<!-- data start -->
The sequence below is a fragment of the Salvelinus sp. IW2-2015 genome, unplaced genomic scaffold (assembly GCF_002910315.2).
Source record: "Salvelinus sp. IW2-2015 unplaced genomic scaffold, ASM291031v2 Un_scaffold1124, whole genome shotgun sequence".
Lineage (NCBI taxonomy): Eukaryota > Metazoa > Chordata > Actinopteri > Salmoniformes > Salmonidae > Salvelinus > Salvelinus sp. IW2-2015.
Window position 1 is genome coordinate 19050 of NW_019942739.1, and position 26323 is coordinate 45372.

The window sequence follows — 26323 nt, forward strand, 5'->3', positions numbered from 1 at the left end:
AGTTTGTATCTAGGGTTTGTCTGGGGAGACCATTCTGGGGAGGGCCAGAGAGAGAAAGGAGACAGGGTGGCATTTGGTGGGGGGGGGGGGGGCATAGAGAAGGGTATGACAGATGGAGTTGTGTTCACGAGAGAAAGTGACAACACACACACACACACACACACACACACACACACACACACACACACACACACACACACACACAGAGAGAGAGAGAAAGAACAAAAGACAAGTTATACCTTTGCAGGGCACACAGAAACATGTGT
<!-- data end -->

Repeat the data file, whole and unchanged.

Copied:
The sequence below is a fragment of the Salvelinus sp. IW2-2015 genome, unplaced genomic scaffold (assembly GCF_002910315.2).
Source record: "Salvelinus sp. IW2-2015 unplaced genomic scaffold, ASM291031v2 Un_scaffold1124, whole genome shotgun sequence".
Lineage (NCBI taxonomy): Eukaryota > Metazoa > Chordata > Actinopteri > Salmoniformes > Salmonidae > Salvelinus > Salvelinus sp. IW2-2015.
Window position 1 is genome coordinate 19050 of NW_019942739.1, and position 26323 is coordinate 45372.

The window sequence follows — 26323 nt, forward strand, 5'->3', positions numbered from 1 at the left end:
AGTTTGTATCTAGGGTTTGTCTGGGGAGACCATTCTGGGGAGGGCCAGAGAGAGAAAGGAGACAGGGTGGCATTTGGTGGGGGGGGGGGGGGCATAGAGAAGGGTATGACAGATGGAGTTGTGTTCACGAGAGAAAGTGACAACACACACACACACACACACACACACACACACACACACACACACACACACACACACACACACAGAGAGAGAGAGAAAGAACAAAAGACAAGTTATACCTTTGCAGGGCACACAGAAACATGTGT